On the one hand, working remotely for several years has probably made me a little paranoid. On the other hand, your colleagues are all talking about you behind your back. Kidding! (Mostly.) In truth, the bigger concern with working remotely is that they'll forget you're there at all. You inevitably miss the impromptu meetings and side conversations that spin little ideas into big projects. Which is mostly OK—you'll get caught up, especially in an environment when most people are working from home.
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Look, you’re going to snack. Constantly. It’s something to do! Why type when you can chomp? That walk to the pantry or snack drawer is the perfect procrastination. The best I can do is to encourage you to keep something remotely healthy on hand—baby carrot crunch is a satisfying stress reliever—so that when you do finish off a bag of something in one sitting, it’s not, like, Guy Fieri's Double Salt Fajita Pringles or whatever.
A work from home job can be any position that does not require you to be in an office. There are a wide range of work from home jobs. Some companies offer opportunities for employees in traditional roles to work remotely for all or some of their workweek. These jobs often use technology for meetings, assignments, and collaboration. This practice is called telecommuting. Other work from home opportunities may include jobs such as customer service representatives for which companies will hire remote workers, or part-time virtual assistants to manage work which does not require a physical presence in the office.
#4-Transcriptionist – Transcriptionists type out audio files and can get paid pretty well for doing it. The files could be audio or video. They'll listen to an audio file and translate it into a long-form text document. An experienced transcriptionist can earn anywhere from $15-$30 per hour. Some jobs do have a quick turn around time so the faster you type, the better off you will be at this work.
If you’re interested in working for a specific company, visit their website and search for their “careers” or “job openings” page. That should provide you with the application process, salary information, and what positions are currently open. If it’s a smaller company, you might want to reach out to the owner if nothing is listed on their website. They might not have updated their website to reflect current openings.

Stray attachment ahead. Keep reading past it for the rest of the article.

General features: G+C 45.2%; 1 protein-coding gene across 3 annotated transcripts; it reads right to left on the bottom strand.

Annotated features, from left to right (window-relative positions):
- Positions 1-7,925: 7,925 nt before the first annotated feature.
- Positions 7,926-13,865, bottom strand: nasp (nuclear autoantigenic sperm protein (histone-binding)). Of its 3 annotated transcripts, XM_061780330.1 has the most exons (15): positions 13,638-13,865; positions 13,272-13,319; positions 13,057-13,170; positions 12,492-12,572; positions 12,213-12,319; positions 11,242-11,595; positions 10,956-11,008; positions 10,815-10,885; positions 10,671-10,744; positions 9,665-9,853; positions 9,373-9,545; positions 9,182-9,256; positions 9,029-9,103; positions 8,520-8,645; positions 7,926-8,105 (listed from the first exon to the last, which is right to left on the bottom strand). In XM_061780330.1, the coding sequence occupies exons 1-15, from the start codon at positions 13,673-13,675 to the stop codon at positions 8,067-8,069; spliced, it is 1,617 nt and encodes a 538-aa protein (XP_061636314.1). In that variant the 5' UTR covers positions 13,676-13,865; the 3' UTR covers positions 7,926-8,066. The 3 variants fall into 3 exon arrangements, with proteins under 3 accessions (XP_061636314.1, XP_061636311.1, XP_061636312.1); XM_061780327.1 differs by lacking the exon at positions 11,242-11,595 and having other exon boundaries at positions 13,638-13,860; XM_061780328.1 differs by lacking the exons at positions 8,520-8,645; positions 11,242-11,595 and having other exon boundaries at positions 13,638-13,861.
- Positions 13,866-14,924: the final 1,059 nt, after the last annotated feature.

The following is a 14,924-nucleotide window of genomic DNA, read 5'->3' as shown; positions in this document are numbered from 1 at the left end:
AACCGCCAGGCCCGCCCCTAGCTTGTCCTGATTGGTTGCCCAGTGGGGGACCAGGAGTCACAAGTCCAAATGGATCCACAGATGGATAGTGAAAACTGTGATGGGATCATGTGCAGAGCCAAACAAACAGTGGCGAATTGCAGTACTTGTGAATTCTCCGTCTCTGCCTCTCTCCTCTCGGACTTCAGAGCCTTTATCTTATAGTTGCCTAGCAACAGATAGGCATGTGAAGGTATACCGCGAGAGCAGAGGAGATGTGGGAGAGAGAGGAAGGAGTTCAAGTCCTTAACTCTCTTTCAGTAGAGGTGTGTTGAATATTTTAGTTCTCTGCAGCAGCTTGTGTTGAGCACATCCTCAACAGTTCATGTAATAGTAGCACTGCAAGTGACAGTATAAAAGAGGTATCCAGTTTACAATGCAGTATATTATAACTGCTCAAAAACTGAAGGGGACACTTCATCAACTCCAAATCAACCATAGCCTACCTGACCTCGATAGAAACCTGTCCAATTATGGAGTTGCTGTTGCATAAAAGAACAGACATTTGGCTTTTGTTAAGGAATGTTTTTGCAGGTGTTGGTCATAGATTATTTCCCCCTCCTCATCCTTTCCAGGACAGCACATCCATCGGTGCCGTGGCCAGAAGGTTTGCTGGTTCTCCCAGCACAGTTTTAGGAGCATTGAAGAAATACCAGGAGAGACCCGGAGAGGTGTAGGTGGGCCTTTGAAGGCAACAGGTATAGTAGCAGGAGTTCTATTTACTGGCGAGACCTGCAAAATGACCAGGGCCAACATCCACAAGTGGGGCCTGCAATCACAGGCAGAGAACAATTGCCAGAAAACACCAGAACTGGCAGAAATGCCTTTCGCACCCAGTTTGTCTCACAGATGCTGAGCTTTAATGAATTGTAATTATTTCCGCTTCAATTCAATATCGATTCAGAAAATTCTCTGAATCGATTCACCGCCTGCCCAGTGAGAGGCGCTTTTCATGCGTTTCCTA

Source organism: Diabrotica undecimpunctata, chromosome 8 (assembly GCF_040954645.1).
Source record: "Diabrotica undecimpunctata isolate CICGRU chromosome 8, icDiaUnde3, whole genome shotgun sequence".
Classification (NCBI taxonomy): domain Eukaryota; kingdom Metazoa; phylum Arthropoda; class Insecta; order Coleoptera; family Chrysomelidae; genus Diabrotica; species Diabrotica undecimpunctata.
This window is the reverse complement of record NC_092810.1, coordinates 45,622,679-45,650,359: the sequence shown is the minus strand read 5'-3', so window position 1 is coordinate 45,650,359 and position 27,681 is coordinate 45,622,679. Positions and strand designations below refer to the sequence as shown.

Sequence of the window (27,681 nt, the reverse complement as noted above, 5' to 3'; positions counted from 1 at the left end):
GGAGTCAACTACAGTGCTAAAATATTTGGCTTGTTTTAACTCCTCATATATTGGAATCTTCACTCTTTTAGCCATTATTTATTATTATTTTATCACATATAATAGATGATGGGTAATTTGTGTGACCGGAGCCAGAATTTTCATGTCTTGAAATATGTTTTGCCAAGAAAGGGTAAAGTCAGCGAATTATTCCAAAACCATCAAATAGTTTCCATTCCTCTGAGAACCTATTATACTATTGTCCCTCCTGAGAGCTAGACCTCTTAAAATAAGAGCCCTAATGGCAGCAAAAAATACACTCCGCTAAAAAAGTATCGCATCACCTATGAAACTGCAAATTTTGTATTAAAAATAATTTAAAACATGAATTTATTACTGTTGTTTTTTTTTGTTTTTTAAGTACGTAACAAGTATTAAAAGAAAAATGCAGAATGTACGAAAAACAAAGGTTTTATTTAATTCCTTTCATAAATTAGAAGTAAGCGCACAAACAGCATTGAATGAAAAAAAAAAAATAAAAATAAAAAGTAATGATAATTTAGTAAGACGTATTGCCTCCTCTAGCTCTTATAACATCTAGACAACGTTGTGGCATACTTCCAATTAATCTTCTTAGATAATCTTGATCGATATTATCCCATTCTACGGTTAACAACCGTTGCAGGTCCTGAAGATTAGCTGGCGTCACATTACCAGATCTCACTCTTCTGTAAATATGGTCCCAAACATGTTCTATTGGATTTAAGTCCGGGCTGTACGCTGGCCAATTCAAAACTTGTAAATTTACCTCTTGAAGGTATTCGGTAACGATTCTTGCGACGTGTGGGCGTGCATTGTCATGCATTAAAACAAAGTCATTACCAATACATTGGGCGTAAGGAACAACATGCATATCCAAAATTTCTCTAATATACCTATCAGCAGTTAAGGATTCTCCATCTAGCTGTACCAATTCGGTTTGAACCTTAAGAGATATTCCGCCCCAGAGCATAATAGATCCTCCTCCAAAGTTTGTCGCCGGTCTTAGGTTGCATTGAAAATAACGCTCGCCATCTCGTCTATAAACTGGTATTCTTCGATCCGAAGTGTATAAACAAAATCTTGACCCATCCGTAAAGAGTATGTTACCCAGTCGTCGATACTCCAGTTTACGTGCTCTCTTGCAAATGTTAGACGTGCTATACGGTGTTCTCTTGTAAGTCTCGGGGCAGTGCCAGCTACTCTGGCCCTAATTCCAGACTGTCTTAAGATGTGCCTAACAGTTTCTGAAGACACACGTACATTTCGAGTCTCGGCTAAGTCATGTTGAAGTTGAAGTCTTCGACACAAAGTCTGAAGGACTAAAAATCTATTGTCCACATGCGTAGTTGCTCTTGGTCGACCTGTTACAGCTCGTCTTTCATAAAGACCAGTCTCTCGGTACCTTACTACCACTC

Concentrix was also #9 on the 2019 list and has retained that position despite changes in the bottom half of the top 10. It’s a technology enabled global business services company specializing in customer engagement and improving business performance. The company operates in 40 countries to help client companies establish better connections with their customers.
To qualify, you’re required to have a bachelor’s degree. You can live just about anywhere you want, as long as you have a stable Internet connection, though they are currently excluding new teachers based in California (no explanation for this is given). If you’re accepted, you’ll be required to provide a minimum six-month commitment. You’ll also be required to have an HD external or integrated camera with a headset and microphone.
This list is great, thanks! I wanted to point out, though, that it looks like at least some of the transcription jobs are listed as paying per audio hour which would work out to a lot less per hour of work. One hour of audio can take 3 to 4 hours for an experienced transcriber to complete, so $24/audio hour=$6-8/hour. Just something for people to be aware of.
Though it’s based in Waltham, Massachusetts, Lionbridge offers positions in 26 countries, and provides the option to either work from home, or at one of their 47 offices around the world. Positions are available for both full- and part-time work. You can also work as a freelancer through the company, depending on the specific service you can provide.
Dr. Bill Schindler, a professor of archeology and anthropology at Washington College, demonstrates a couple of the most effective methods for starting a fire in the wilderness. "Even though you may never find yourself in a survival situation, I firmly believe that learning and practicing these primitive skills are an essential part of connecting to your past, your environment, and everything it means to be human," says Bill, explaining why it's important to have basic survival skills knowledge.